In fact, as we had been sailing along this coast, the three of us had read a number of other books loaned to us by Dawn Burkmar, part of her now two-year project to educate us about the land and history of her beloved British Columbia. Most of them pointed to a much more crowded, inhabited coastline than the one we found. Here, as in Nova Scotia, the coming of white settlers had destroyed First Nations health and communities. Then increasing mechanization, urbanization and the arrival of huge commercial fishing and logging operations diminished and destroyed the white settlements scattered along the coast, leaving behind ghost towns, rusting ruins and timber that rotted and returned to the forest.
We read Up Coast Summers, by Beth Hill, which compiled the journals and photographs of Francis Barrow, and described summer voyages in the 1930s and early ‘40s from the Gulf Islands to the Broughton by Francis and Amy Barrow, amateur archeologists. They were constantly stopping off in various communities to visit with settlers along the coast or making detours for social gatherings. Three’s A Crew, by Kathrene Pinkerton, described cruising the coasts of British Columbia and Alaska in the 1920s and 1930s. We were struck by how many people living along these coasts were involved in sustainable farming, fishing, logging or commerce. There was a hospital ship–the Columbia—that ran the coast and visited each port. People knew each other, welcomed voyagers, and shared food and news. A young woman, Betty Lowman Carey, upon completing her first year of university, paddled a dugout canoe she called Bijaboji, after her brothers Bill, Jack, Bob and Jimmy, from Puget Sound to Alaska during the summer of 1937. In her memoir, Bijaboji, she, too, recounted stopping off in many places where there were families and gangs of loggers or fishermen and women. The boat traffic up and down the coast seemed to be fairly regular, and included supply vessels, the hospital ship, and an American Scout training ship.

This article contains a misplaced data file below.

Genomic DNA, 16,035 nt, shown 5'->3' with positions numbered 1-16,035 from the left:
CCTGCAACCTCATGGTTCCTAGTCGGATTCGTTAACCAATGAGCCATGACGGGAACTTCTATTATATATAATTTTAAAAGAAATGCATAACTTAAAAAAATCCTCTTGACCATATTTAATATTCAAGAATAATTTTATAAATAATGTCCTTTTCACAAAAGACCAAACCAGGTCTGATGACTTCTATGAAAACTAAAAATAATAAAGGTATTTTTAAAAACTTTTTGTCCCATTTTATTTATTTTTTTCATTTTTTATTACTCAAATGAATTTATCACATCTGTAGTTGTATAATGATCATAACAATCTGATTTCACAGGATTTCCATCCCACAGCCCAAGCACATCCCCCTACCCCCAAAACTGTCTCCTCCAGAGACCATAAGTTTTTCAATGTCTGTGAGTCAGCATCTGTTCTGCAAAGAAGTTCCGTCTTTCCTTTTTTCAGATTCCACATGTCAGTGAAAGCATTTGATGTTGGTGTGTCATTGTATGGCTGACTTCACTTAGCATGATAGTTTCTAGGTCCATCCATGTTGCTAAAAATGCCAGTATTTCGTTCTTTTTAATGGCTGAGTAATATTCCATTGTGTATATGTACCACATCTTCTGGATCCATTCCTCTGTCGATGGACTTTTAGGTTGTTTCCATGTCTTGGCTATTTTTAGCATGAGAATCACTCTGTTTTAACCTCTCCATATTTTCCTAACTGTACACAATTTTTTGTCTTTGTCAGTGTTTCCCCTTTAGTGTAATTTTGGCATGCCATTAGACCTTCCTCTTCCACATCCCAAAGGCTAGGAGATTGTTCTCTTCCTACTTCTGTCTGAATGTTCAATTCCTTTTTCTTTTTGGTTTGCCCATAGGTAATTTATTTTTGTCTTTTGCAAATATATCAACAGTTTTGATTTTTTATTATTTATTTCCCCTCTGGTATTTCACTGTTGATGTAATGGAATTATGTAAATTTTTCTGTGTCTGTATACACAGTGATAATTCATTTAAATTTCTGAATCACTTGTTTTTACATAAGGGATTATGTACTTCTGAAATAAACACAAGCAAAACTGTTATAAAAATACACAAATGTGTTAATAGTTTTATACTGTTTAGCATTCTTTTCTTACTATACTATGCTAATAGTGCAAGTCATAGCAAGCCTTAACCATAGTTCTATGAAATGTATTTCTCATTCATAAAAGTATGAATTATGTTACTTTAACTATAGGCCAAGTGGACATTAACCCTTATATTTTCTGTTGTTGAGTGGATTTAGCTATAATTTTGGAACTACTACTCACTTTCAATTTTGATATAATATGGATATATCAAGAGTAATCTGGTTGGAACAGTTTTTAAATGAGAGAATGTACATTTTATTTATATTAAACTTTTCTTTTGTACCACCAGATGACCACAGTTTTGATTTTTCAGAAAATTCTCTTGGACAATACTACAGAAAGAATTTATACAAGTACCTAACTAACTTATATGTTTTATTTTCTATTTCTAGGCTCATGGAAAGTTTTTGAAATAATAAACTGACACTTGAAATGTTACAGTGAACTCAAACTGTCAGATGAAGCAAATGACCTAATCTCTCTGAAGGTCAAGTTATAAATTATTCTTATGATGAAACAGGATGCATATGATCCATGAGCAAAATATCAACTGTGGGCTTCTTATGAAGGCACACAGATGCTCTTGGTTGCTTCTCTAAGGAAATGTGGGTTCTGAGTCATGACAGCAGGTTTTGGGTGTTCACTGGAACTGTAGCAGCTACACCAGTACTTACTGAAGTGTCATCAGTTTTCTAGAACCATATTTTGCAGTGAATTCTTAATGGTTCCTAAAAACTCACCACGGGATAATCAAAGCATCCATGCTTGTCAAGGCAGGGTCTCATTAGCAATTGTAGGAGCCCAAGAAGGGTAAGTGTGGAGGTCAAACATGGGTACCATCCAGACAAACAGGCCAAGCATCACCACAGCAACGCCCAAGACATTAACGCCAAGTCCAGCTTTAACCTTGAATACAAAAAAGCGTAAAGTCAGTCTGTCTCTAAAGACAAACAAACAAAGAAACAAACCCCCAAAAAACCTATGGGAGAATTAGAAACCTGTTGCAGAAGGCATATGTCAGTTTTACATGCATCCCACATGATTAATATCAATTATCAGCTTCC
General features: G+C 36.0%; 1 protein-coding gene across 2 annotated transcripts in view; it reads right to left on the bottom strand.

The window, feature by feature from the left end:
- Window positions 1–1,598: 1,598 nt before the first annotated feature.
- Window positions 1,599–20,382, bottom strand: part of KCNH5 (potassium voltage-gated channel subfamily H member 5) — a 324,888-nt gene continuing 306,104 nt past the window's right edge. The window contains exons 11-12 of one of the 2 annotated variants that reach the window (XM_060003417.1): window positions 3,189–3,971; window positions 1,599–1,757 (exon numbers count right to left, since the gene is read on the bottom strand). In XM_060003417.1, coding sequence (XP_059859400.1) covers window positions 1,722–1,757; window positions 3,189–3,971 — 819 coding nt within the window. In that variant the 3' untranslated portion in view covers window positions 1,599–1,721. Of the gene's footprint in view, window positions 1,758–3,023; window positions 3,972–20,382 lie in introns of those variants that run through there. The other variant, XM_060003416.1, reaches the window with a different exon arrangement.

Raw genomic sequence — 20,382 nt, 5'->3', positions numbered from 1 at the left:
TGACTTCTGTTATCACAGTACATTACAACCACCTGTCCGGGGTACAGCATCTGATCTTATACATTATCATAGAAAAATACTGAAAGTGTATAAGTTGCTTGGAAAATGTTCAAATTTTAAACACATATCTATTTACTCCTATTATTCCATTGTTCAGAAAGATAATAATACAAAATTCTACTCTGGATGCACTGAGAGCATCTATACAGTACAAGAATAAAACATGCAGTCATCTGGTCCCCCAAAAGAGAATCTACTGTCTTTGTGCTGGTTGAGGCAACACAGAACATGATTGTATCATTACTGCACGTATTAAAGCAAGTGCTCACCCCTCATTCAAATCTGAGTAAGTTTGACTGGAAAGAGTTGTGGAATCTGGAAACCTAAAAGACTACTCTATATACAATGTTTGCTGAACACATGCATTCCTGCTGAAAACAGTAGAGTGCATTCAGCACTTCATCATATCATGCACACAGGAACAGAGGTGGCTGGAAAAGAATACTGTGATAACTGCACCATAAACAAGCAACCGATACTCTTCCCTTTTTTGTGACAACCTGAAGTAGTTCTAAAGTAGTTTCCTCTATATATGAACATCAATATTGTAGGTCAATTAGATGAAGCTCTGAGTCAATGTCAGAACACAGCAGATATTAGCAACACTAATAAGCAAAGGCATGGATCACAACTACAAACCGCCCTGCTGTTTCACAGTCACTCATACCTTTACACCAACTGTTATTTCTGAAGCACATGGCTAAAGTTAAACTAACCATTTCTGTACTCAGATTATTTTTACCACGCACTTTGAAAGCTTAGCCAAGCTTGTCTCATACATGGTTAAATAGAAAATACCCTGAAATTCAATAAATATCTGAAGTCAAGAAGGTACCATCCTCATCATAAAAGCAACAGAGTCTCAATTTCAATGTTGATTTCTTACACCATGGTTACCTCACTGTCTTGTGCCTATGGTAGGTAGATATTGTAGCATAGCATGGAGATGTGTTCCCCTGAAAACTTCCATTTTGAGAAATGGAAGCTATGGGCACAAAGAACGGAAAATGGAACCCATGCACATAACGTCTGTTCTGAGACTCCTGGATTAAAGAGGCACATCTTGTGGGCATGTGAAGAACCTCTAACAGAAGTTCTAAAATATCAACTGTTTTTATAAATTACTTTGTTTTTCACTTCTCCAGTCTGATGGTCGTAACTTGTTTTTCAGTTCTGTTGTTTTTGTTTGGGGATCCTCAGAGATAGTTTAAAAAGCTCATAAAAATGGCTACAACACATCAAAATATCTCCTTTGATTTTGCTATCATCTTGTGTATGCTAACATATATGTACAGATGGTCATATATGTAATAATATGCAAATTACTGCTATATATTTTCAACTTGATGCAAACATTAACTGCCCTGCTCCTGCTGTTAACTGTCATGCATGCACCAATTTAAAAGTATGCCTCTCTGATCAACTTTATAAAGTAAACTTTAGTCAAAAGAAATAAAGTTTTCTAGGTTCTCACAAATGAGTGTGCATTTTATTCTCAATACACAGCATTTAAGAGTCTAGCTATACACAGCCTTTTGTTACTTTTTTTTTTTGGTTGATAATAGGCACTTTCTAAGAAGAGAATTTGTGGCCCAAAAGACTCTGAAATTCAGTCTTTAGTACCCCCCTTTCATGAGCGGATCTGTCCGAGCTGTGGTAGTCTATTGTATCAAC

Even more recent accounts like Alexandra Morton and Billy Proctor’s book, Heart of the Raincoast and Proctor’s second book, co-authored with Yvonne Maximchuck, Full Moon, Flood Tide, about the Broughton of Billy’s childhood and young adulthood, both attest to a time when that part of the coast was far more active and inhabited than it is now.
This is also true of the place where we live in Nova Scotia, the Eastern Shore. It is also a place of First Nations middens, and white settler coastal communities once far more connected to distant places and much more populous than they are now. Before the highway went through in the 1960s, the Okay Steamship stopped in communities along the coast to take passengers, fish and provisions to and from Halifax. The islands in the Bay of Islands contain remains of little houses where the fishermen would stay once they rowed out to their grounds. A fishing smack would motor around pick up their catch each day and take it to the canneries or to a larger vessel to get it to market. Now those canneries and fish plants are all gone, the cod fishery is dead, and schools and churches and communities are shuttering, as their older inhabitants die, and the family houses tumble from their stony foundations.
We were very interested to find that Eric Peterson had been thinking about the Central Coast in ways that resonated with our own reflections on rural coastal Canada as we’ve encountered it on both east and west coasts. The work of the Hakai Beach Institute, its emphasis on how human and natural histories intertwine, fits right in with other research that we have been doing on the depopulation and corporate exploitation of marginal rural areas in this country.
As we were ending our interview, a boat full of children from Bella Bella, supervised by a young woman who had taken the youth leadership course at Hakai, arrived for a day at the beach. We too were eager to return to the beach once we had fetched Elisabeth. At low tide we took a long walk to several other beaches connected by trails and boardwalks.
We had no trouble understanding why Hakai Beach and Pruth Bay in the Kwakshua Channel, is and has been for centuries, a sacred place.
For more on the Hakai Beach Institute, see http://hakai.org/